PARIS – Researchers at the University of Manchester in the U.K. said they have built an advanced computational model of an anatomically correct heart to help answer questions about atrial fibrillation.
The research team, led by Professor Henggui Zhang, said the virtual heart includes details of the complex fiber structure of the tissue, and the segmentation of the upper chambers of the heart into known distinctive atrial regions.
A computation sheep atria model for the study of atrial fibrillation
The heart 3-D model was then used to explore the atrial fibrillation (AF), which occurs when abnormal impulses suddenly start firing in the upper chambers of the heart. These impulses override the heart's natural pacemaker, which can no longer control the rhythm of the heart. This desynchronizes the heart muscle contraction and reduces the heart’s efficiency and performance, Zhang said.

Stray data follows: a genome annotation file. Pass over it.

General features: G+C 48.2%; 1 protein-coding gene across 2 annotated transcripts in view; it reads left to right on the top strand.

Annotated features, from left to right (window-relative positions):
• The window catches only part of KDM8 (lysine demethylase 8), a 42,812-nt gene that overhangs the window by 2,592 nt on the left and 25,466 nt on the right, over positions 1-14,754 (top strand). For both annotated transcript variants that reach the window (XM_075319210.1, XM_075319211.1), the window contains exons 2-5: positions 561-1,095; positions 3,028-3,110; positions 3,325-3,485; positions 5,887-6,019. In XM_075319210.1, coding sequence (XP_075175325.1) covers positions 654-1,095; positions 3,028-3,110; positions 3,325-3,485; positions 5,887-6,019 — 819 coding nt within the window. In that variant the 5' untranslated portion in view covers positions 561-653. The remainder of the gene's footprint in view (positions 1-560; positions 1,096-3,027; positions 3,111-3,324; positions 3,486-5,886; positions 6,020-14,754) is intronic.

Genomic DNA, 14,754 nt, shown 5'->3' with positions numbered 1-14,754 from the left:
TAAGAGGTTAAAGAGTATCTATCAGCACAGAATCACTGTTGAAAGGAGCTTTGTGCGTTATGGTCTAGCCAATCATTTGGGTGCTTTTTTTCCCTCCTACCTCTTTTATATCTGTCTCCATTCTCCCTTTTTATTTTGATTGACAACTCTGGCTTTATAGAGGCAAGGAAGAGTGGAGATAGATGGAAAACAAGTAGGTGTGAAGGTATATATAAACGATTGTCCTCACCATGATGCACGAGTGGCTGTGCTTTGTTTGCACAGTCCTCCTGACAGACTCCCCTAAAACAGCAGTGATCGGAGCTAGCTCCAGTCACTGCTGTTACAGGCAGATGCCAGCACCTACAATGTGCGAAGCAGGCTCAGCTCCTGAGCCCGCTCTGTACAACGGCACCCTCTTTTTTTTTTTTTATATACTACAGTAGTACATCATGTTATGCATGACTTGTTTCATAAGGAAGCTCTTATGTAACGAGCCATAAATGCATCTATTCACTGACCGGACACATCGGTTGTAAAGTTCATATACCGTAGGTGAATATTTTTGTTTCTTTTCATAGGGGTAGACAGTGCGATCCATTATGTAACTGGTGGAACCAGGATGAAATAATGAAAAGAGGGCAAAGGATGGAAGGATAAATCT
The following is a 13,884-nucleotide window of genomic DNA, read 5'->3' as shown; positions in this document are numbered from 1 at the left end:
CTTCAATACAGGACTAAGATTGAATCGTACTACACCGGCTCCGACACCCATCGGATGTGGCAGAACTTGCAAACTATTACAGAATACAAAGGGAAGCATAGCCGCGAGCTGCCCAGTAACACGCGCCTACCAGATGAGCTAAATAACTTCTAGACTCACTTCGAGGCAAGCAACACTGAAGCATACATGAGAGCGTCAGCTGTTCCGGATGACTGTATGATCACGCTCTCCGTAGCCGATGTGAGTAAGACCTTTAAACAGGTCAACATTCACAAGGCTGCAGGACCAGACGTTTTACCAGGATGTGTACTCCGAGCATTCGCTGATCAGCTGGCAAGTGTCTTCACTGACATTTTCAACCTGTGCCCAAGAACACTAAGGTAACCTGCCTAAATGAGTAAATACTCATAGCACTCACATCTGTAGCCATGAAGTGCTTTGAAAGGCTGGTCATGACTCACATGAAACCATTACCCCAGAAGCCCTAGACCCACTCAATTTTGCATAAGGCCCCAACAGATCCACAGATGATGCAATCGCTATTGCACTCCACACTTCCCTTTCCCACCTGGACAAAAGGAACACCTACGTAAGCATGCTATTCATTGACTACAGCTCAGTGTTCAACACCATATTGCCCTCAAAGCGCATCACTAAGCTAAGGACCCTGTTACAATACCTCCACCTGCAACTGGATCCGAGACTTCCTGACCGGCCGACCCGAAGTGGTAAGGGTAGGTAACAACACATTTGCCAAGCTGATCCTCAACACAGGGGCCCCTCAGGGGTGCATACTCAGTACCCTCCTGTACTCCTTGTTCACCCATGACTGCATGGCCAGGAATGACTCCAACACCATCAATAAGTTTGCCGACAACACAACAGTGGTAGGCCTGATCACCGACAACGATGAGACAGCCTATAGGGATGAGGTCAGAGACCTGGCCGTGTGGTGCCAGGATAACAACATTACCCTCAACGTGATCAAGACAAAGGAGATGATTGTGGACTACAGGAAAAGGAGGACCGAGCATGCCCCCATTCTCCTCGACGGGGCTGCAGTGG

Researchers said they simulated erratic electrical waves passing through the vein and the surrounding atrial tissue and found that regional differences in the electrical activity across the tissue of the heart plays a major role in the initiation of AF. They also identified that the fiber structure of the heart is key to the development of AF.
"This study has for the first time identified the individual role of electrical heterogeneity and fiber structure in the initiation and development of AF," Professor Zhang declared. "It has not previously been possible to study the contribution of the two separately but using our computational model we’ve been able to clearly see that both electrical heterogeneity and fiber structure need to be taken into consideration when treatment strategies for AF are being devised."
The researchers said they now expect to find a way to target the electrical conduction in specific regions of the heart to better protect against AF. They also intend to use the 3-D heart to better understand AF and develop more effective treatments. See related links and articles:
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